“A forensic anthropologist is often called upon to distinguish traumatic injury as antemortem or postmortem during an investigation of human remains. After identifying the traumatic injury as antemortem, it is important to determine the time between injury and death. This estimation of time between injury and death can be used as a tool to reconstruct a temporal framework of circumstances prior to death. The current study focuses on the rate of macroscopic changes to bone during the healing process, which includes the visual assessment of the following four bone responses originally observed by Barbian and Sledzik (2008): a line of demarcation, osteoclastic activity, osteoblastic activity, and sequestration. Specifically, the aim of this study was to determine if the stages of each bone response were associated with a particular time frame. The proposed method requires the assessment of each bone response using a system of stages ranging from 0 to 4. Stages of bone responses were observed between 1 and 13+ weeks after injury in specimens selected from the National Museum of Health and Medicine’s Civil War Collection. Results of this study demonstrate that osteoblastic activity exhibited a relatively consistent trend in activity over all weeks; however, the analysis of a line of demarcation, osteoclastic activity, and sequestration reveal limitations associated with the frequency of each response. Most importantly, the high rate of infection not only affects the rate of healing in bone but may also cause the bone responses to infection to mimic the targeted bone responses of this study.”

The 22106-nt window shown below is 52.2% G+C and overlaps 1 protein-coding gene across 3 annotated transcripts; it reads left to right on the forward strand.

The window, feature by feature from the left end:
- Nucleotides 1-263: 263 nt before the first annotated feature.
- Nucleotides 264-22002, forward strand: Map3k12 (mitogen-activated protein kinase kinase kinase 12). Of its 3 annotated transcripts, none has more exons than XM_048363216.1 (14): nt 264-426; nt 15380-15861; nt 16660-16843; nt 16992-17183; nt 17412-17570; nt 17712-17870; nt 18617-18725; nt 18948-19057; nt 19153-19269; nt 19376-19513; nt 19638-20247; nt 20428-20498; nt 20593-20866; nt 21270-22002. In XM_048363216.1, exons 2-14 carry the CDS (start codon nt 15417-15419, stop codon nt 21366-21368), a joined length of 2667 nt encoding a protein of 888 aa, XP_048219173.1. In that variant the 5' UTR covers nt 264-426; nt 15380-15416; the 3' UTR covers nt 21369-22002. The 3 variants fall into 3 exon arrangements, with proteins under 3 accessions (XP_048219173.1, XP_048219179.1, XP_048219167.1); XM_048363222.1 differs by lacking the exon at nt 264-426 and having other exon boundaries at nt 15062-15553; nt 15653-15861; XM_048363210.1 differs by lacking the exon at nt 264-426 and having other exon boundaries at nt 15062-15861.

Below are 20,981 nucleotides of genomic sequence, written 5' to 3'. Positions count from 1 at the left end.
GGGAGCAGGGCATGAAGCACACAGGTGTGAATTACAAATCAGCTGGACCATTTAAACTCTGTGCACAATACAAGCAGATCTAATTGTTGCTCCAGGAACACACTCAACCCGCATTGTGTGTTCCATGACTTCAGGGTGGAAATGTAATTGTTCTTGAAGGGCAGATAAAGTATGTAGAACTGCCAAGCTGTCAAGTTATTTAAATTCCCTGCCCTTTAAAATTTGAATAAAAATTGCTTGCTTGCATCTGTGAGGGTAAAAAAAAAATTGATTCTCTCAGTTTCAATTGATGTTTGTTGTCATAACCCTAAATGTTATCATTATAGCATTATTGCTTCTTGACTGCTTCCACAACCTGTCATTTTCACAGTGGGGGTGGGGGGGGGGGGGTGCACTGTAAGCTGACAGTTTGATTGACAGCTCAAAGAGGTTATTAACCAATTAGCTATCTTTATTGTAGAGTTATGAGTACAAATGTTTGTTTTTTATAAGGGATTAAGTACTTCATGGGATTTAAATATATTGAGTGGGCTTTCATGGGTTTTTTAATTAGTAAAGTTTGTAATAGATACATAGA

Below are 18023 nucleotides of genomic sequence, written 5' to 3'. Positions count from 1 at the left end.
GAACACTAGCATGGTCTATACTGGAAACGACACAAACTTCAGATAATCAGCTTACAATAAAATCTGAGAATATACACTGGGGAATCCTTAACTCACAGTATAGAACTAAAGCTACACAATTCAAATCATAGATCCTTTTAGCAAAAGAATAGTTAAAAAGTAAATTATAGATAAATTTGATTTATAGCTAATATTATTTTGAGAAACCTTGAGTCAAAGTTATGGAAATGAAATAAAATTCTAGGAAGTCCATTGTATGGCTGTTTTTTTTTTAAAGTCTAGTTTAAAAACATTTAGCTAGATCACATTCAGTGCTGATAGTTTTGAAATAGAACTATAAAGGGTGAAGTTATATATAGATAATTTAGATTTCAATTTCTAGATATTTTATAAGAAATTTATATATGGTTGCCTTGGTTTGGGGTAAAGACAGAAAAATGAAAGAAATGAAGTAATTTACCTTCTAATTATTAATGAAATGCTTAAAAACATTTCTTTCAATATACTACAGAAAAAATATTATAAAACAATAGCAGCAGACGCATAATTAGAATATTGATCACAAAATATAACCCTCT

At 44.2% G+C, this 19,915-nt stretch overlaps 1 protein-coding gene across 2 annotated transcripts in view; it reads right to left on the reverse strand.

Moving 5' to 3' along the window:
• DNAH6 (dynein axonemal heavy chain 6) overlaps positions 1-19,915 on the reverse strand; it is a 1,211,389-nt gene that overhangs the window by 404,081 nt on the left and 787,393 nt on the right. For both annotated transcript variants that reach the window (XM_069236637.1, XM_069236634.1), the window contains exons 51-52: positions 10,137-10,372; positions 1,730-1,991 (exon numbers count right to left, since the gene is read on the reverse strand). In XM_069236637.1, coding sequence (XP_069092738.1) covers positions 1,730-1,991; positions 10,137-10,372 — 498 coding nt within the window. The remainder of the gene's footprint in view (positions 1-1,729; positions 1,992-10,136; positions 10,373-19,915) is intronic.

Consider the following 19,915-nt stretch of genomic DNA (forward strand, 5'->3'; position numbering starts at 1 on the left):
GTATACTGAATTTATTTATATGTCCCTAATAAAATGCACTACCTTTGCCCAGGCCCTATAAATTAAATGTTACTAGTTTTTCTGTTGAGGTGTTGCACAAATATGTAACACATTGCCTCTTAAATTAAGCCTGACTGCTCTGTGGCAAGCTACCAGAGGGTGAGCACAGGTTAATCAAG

Blibbity blah. The NEAA theme seemed to be more of a cultural anthropology focus, but after checking with Dr. Ingmanson, she said no all subfields should be included. So, anthropology has four subfields: biological (sometimes referred to as physical, but I think that term is outdated), cultural, linguistics, and archaeology. I fit into the biological anthropology section. Forensic anthropology is a subdiscipline of the subdiscipline of biological anthropology. Good? There was a Biological Anthropology presentation section but then one presenter backed down the week of and another said she wanted to do a poster instead of a presentation so then there was just me left in that allotted time slot so I got added to the General Anthropology section. There were some interesting presentations, not as professional as AAFS, and of course not because these are college students and newbies for the most part. Our mediator was a really nice woman who studied the dynamics of society and space (not outer space, like spatial existence between people and items and whatnot). She read off of a piece of paper while standing at a podium. These rooms are classrooms but, no big conference rooms like AAFS. Still, not to be taken lightly as I come to find out. There are like 30 people in there. So she was boring, smart, but boring. Then some college guy gets up there to talk about the outdoor facility at his school where they do archaeological studies and the issues that they ran into along the way. Then another guy college student presented his results from a tree ring dating method; it was actually like there can be interruptions in the tree rings due to environmental changes, how does that affect dendochronology (tree ring dating), and how can we reduce errors that may result from misinterpreting the rings. Then a phD guy gets up there and goes on about a site he visited in Egypt and the grains he found. He and his team reconstructed a layout of a traditional home and figured out the purpose of each room based on the artifacts. Artifacts included walls, tables, tools, pottery, wheat, grains, and more. He conveyed information about what types of food these grains were used to make and the process for making them. Say one room had a sifter (way back when), there would be remnants of the sifted grains left on the ground. Say there was fire used to bake bread, there would be hearth remnants and chemical artifacts like carbon left over. The girl who presented before me talked about what people like or want from a museum. She concluded that in general people don’t want to just peruse around a museum and read little captions on a stand still plain artifact. A great example of hers was human ash casts of victims at Pompeii. These casts were molded around the victims leaving them standing still in time, of course very dramatic because they were about to be covered in ash and die. She brought up that it is much more exciting to have a background picture or set up a scene that mimics what it would have looked like in real-time. This is what people would like to see. Even add music. She also stated that, and I think she had surveys or some statistic, people in general want to see things like Egyptian tombs and Pompeii. The misconception is that people don’t want to see the same thing over and over again, but it’s really that the displays are bland. Kudos to her for taking such an immeasurable topic, putting it into perspective, AND THEN clearly presenting her idea to a group of people who are listening intently to every word she is saying.